On November 5, 1908, a letter from the defendant, a well-known actor and theatrical manager, was published in a London daily newspaper, in which he said that, with a view of dealing at once with the numerous applications continually being made to him by young ladies desirous of obtaining engagements as actresses, he was willing that the readers of that newspaper should by their votes select twelve ladies, to whom he would give engagements. On the four following days the offer was published in detail in the newspaper. Ladies were invited to send their photographs to the newspaper by November 24, 1908, together with an application form, in which they were to insert name, address, and general personal description. The defendant, with the assistance of a committee, would then select twenty-four photographs to be published in the newspaper, and the readers of the newspaper would out of those select the twelve winners, to the first four of whom the defendant would give an engagement for three years at 5l. a week, to the second four an engagement for three years at 4l. a week, and to the third four an engagement for three years at 3l. a week. On November 10 the plaintiff sent in a signed application together with her photograph. The response to the defendant's offer was so great that in the issue of December 9 an alteration of the conditions of the competition was announced. It was stated that about six thousand photographs had been sent in, and that from these the defendant or his committee had selected about three hundred, which would be published in the newspaper in the following way: the United Kingdom would be divided into ten districts, and the photographs of the selected candidates in each district would be submitted to the readers of the newspaper in that district, who were to select by their votes those whom they considered the most beautiful. After the voting was completed the defendant would make an appointment to see the five ladies in each district whose photographs so published obtained the greatest number of votes, and from these fifty the defendant would himself select the twelve who would receive the promised engagements. The plaintiff assented to the alteration in the terms of the competition. The fifty photographs were then published with numbers appended to them in the newspaper, together with a ballot paper on which the reader of the newspaper registered his vote for the particular number which he preferred, and added his signature and address. On January 2, 1909, the poll closed; the plaintiff's name appeared as first in her particular section, and she became one of the fifty eligible for selection by the defendant. On January 4 the defendant's secretary wrote a letter to the plaintiff asking her to call at the Aldwych Theatre at 4 o'clock on Wednesday afternoon [January 6] to see the defendant. This letter was addressed to the plaintiff's London address, which was the only address given by the plaintiff in her application, and was delivered there by the first post on January 5. The plaintiff was at that time fulfilling an engagement at Dundee; the letter was at once re-addressed to Dundee, where it reached the plaintiff on January 6, much too late for her to keep an appointment in London on that afternoon. The other forty-nine ladies kept their appointments, and on January 6 the defendant made his final selection of the twelve, of whom the plaintiff was not one. The plaintiff made attempts, but unsuccessfully, to obtain another appointment with the defendant, and eventually brought the present action to recover damages on the ground that by reason of the defendant's breach of contract she had lost the chance of selection for an engagement. The jury found, in answer to a question put to them by the learned judge, that the defendant did not take reasonable means to give the plaintiff an opportunity of presenting herself for selection, and assessed the damages at 100l., for which sum Pickford J., after argument, directed judgment to be entered. The defendant appealed.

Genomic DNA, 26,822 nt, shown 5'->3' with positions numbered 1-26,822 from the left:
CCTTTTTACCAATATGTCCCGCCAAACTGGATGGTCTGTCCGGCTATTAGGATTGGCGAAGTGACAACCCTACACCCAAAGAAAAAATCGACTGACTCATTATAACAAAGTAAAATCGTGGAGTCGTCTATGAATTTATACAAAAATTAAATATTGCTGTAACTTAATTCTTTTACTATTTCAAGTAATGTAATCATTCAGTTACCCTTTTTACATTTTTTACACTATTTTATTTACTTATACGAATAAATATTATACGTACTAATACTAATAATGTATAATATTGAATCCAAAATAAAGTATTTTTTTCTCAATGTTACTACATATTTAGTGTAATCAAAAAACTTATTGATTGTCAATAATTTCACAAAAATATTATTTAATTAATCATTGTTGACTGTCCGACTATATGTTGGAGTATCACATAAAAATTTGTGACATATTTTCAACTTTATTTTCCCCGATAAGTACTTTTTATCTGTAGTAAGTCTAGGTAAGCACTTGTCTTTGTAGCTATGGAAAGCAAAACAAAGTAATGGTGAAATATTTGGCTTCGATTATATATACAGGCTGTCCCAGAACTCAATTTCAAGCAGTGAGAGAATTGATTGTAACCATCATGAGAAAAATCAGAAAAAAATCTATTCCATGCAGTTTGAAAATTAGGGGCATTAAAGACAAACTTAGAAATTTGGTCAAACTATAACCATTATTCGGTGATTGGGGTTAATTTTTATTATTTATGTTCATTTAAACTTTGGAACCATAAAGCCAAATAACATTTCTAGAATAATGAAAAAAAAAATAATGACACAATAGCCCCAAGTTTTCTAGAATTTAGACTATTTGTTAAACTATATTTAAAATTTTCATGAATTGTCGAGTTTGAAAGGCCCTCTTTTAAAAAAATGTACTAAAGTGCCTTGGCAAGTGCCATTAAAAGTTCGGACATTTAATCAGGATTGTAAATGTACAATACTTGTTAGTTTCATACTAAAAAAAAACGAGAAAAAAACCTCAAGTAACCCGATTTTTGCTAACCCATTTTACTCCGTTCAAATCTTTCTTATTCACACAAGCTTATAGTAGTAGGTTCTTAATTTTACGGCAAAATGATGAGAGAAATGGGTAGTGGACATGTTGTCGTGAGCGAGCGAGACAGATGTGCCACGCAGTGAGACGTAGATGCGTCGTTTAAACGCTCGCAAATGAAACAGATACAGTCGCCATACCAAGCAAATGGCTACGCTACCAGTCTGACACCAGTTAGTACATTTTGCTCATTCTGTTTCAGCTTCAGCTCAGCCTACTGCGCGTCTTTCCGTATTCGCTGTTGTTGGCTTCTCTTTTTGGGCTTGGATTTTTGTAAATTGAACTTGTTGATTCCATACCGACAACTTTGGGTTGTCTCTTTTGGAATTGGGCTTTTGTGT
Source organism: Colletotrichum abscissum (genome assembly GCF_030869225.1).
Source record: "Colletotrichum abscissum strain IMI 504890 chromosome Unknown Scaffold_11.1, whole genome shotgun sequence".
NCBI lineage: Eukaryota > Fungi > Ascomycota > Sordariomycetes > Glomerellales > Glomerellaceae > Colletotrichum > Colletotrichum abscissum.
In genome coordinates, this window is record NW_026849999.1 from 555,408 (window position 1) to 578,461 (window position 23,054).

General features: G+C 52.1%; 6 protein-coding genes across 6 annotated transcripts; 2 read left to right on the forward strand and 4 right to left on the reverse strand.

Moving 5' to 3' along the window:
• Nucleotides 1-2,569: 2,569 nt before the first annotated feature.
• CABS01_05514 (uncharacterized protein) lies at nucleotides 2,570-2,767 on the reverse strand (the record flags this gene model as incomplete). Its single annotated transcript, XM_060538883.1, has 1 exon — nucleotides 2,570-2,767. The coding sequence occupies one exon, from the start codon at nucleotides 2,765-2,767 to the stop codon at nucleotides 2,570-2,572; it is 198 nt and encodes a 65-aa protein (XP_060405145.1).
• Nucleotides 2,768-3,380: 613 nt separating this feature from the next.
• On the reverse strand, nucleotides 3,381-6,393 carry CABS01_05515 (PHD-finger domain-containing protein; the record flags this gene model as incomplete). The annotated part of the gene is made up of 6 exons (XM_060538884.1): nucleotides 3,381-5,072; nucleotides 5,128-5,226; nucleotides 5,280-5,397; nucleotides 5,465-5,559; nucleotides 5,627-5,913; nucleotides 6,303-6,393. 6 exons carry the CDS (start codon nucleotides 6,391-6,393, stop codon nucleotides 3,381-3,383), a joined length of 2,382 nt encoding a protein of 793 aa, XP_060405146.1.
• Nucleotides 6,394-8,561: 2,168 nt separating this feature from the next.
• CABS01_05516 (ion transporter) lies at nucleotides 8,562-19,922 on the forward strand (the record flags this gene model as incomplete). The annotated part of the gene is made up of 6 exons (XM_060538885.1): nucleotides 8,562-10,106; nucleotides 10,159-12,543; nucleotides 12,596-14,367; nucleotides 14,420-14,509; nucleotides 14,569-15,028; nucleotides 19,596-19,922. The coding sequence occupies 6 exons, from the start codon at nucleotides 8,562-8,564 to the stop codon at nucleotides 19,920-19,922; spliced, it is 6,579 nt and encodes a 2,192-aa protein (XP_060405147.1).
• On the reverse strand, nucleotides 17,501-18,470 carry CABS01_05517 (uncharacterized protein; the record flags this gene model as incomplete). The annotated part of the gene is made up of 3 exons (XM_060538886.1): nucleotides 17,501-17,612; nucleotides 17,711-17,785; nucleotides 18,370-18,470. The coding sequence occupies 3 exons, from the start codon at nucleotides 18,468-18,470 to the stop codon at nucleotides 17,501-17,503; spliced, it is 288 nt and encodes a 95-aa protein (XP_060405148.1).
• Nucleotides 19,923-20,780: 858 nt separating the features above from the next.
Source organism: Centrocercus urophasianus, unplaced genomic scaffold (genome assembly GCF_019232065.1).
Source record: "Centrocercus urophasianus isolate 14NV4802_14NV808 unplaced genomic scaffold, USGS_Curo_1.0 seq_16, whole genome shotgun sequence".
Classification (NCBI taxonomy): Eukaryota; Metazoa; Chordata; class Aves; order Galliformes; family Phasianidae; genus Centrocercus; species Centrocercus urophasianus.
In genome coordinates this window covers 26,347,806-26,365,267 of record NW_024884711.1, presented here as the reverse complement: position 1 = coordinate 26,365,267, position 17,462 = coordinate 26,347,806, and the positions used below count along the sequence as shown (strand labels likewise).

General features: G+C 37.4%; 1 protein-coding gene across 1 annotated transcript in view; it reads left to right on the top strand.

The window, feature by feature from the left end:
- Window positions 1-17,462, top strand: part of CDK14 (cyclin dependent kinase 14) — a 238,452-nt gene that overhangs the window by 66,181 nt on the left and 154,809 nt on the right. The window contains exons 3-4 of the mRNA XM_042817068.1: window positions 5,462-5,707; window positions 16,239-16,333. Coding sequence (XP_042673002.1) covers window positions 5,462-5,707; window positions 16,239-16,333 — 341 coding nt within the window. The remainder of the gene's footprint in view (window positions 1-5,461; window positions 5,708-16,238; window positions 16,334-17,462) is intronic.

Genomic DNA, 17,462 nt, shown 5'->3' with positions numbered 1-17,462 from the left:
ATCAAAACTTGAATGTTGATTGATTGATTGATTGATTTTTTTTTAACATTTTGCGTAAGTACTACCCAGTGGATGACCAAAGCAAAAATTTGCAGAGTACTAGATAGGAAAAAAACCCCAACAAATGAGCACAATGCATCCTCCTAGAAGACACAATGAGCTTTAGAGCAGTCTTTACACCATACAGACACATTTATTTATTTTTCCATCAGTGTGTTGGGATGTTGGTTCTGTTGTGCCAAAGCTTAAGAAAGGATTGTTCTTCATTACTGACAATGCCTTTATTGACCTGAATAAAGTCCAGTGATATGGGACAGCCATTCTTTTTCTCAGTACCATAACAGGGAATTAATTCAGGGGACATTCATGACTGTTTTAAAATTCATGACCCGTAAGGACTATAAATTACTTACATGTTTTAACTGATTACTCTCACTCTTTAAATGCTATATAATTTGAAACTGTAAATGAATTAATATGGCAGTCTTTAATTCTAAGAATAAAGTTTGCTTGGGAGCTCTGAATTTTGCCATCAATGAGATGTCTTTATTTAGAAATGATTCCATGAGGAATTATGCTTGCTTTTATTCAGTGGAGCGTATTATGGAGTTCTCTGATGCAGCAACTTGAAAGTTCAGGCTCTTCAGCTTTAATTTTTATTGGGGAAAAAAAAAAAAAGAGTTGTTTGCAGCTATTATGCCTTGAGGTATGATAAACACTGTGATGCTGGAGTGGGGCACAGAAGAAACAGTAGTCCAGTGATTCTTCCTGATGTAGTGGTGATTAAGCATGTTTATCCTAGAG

McCardie (A. R. Churchill with him), for the defendant. Assuming a breach of contract, the plaintiff is not entitled to substantial damages, but to nominal damages only. Either the damages do not flow directly from the breach and are too remote, or they are so contingent as to be incapable of assessment. The question has been discussed in actions against carriers for damages for loss or delay in the carriage of goods. In Watson v. Ambergate, &c., RailwayF1, which was decided at a time when the rule as to notice of the purpose for which the goods were required affecting the damages for their loss had not been authoritatively formulated, the question arose of the damages recoverable for the loss of a plan and model of a machine for loading colliers from barges, the plan and model being intended to be used in a competition for prizes; the Court seems to have decided that the measure of damages for loss of the plan and model was the value of the plan and model, and that the loss of the chance of obtaining the prize was not capable of assessment; there was, however, a difference of opinion, Patteson J. thinking that damages might be given for the loss of the chance, Erle J. thinking that they could not. In Mayne on Damages, 8th ed., p. 70, it is suggested that the view of Erle J. was correct, and the author puts the question thus: “Was the plaintiff's chance of winning the prize a matter of such an ascertainable value at the time of entering into the contract of carriage, as to have been capable of contemplation by both parties?” In Simpson v. London and North Western RailwayF2, where the defendants had notice of the purpose for which the samples delivered to them for carriage were required, loss of profit was held to be a natural and probable result of failure to deliver them in time. But substantial damages cannot be recovered where the claim is merely for the loss of a benefit which might or might not have accrued to the plaintiff; they certainly cannot be recovered where, in ordinary language, the odds are against the plaintiff ever deriving any benefit from his contract; that is not a mere question for the jury in assessing the amount of damages.

[FLETCHER MOULTON L.J. Take the case of a tontine of a hundred persons, of whom only three are left; if one of the three were improperly struck out, would he not be entitled to substantial damages?]

It is submitted that he would be entitled to nominal damages only; if he were held to be entitled to substantial damages, it would only be because a member of a tontine has an acknowledged right in property. It is clear that the law recognizes the existence of a liability which is incapable of being estimated. Such cases were directly provided for by s. 31 of the Bankruptcy Act, 1869, where a future and contingent liability, declared by an order of the Court to be incapable of being fairly estimated, was declared to be not provable in bankruptcy: see Hardy v. Fothergill.F3 The recent decision of Jelf J. in Sapwell v. BassF4 is a clear authority in favour of the defendant. The cases in which damages have been given for the loss of a probability, such as Frost v. KnightF5, are not in point; a probability is very different from a chance, which is a nonassessable possibility.

[FARWELL L.J. referred to Richardson v. Mellish.F6]